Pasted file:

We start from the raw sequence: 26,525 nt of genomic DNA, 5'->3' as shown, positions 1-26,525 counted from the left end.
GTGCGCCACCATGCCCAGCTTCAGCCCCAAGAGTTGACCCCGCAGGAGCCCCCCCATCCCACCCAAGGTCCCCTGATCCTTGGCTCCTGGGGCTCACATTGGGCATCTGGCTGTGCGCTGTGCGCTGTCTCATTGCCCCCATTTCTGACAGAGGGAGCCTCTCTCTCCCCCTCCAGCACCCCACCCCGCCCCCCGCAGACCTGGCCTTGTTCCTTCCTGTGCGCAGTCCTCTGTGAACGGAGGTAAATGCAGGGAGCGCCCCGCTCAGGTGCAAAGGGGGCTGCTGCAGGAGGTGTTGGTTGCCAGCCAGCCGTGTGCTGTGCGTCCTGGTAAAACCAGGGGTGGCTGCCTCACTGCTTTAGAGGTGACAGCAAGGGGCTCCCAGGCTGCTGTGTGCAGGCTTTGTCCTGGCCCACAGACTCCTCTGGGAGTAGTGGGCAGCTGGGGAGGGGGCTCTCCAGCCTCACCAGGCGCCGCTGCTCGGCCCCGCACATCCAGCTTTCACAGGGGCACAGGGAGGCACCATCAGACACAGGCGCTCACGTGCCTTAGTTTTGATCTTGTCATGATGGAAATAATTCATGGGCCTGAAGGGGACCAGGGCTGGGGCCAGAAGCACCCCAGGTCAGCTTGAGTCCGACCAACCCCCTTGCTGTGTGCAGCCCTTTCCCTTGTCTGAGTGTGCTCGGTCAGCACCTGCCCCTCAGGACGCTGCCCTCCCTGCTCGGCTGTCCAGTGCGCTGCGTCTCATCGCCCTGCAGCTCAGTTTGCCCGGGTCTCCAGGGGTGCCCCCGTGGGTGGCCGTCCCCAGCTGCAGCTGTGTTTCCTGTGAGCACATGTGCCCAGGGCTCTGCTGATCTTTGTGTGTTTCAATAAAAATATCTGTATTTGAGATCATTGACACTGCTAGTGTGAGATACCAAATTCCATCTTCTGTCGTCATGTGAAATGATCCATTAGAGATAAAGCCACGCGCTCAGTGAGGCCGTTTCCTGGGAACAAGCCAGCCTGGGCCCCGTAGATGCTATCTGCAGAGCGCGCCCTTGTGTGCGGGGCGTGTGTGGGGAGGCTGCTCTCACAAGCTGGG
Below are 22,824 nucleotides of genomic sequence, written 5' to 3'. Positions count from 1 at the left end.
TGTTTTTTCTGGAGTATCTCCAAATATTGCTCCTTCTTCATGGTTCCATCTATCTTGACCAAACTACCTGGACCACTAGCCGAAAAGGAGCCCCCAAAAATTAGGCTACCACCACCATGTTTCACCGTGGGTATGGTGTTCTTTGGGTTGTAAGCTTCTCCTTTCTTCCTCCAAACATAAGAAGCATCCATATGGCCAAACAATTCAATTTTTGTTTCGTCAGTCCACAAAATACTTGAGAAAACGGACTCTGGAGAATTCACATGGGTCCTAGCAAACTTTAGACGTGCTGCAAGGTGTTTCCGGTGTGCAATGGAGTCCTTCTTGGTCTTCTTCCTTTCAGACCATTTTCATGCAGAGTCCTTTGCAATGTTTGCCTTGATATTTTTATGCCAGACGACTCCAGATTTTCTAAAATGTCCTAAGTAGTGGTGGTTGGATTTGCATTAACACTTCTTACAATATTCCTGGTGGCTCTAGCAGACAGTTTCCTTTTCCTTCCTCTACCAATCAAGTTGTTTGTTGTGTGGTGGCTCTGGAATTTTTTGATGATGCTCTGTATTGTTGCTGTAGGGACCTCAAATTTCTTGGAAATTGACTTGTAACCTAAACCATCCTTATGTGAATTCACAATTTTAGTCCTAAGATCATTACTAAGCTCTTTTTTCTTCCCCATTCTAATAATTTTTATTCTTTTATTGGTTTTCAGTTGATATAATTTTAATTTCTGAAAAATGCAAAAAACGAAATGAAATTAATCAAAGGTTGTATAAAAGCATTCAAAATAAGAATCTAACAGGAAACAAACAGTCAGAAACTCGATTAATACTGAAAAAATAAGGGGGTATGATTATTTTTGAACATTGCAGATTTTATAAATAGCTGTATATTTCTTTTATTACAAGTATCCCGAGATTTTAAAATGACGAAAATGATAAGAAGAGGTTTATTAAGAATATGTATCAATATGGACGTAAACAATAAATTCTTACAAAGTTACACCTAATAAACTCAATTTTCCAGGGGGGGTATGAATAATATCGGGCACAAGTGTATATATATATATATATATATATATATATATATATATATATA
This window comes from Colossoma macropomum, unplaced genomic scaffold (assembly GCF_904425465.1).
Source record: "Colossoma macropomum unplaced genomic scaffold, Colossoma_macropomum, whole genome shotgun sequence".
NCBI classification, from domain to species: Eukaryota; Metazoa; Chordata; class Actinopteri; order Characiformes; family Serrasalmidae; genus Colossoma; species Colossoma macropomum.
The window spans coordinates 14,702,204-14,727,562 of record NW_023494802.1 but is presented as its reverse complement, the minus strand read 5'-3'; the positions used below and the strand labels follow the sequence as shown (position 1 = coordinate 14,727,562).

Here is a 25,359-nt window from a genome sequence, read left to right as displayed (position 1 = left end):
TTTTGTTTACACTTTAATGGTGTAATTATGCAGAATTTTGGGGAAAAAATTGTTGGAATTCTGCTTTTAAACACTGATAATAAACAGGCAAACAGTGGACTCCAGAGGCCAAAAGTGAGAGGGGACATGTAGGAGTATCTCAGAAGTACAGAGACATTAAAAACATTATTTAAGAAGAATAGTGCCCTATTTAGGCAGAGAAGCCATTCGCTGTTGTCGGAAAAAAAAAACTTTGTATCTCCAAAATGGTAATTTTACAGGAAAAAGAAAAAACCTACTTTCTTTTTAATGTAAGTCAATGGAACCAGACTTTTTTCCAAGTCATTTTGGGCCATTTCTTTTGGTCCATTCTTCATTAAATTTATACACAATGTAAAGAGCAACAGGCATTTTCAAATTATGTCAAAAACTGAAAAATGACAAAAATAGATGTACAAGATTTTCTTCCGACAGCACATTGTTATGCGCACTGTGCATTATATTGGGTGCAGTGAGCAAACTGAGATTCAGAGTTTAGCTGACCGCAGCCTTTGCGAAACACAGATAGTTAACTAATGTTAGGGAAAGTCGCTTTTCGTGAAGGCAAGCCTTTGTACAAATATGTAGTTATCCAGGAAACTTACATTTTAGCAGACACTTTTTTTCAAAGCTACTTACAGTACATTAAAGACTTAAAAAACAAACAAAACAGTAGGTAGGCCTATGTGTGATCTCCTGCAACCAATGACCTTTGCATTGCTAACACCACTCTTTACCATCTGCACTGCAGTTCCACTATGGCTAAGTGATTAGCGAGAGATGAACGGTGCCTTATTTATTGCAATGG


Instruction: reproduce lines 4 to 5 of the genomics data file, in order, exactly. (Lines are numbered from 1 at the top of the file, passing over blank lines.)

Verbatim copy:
TGTTTTTTCTGGAGTATCTCCAAATATTGCTCCTTCTTCATGGTTCCATCTATCTTGACCAAACTACCTGGACCACTAGCCGAAAAGGAGCCCCCAAAAATTAGGCTACCACCACCATGTTTCACCGTGGGTATGGTGTTCTTTGGGTTGTAAGCTTCTCCTTTCTTCCTCCAAACATAAGAAGCATCCATATGGCCAAACAATTCAATTTTTGTTTCGTCAGTCCACAAAATACTTGAGAAAACGGACTCTGGAGAATTCACATGGGTCCTAGCAAACTTTAGACGTGCTGCAAGGTGTTTCCGGTGTGCAATGGAGTCCTTCTTGGTCTTCTTCCTTTCAGACCATTTTCATGCAGAGTCCTTTGCAATGTTTGCCTTGATATTTTTATGCCAGACGACTCCAGATTTTCTAAAATGTCCTAAGTAGTGGTGGTTGGATTTGCATTAACACTTCTTACAATATTCCTGGTGGCTCTAGCAGACAGTTTCCTTTTCCTTCCTCTACCAATCAAGTTGTTTGTTGTGTGGTGGCTCTGGAATTTTTTGATGATGCTCTGTATTGTTGCTGTAGGGACCTCAAATTTCTTGGAAATTGACTTGTAACCTAAACCATCCTTATGTGAATTCACAATTTTAGTCCTAAGATCATTACTAAGCTCTTTTTTCTTCCCCATTCTAATAATTTTTATTCTTTTATTGGTTTTCAGTTGATATAATTTTAATTTCTGAAAAATGCAAAAAACGAAATGAAATTAATCAAAGGTTGTATAAAAGCATTCAAAATAAGAATCTAACAGGAAACAAACAGTCAGAAACTCGATTAATACTGAAAAAATAAGGGGGTATGATTATTTTTGAACATTGCAGATTTTATAAATAGCTGTATATTTCTTTTATTACAAGTATCCCGAGATTTTAAAATGACGAAAATGATAAGAAGAGGTTTATTAAGAATATGTATCAATATGGACGTAAACAATAAATTCTTACAAAGTTACACCTAATAAACTCAATTTTCCAGGGGGGGTATGAATAATATCGGGCACAAGTGTATATATATATATATATATATATATATATATATATATATATA
This window comes from Colossoma macropomum, unplaced genomic scaffold (assembly GCF_904425465.1).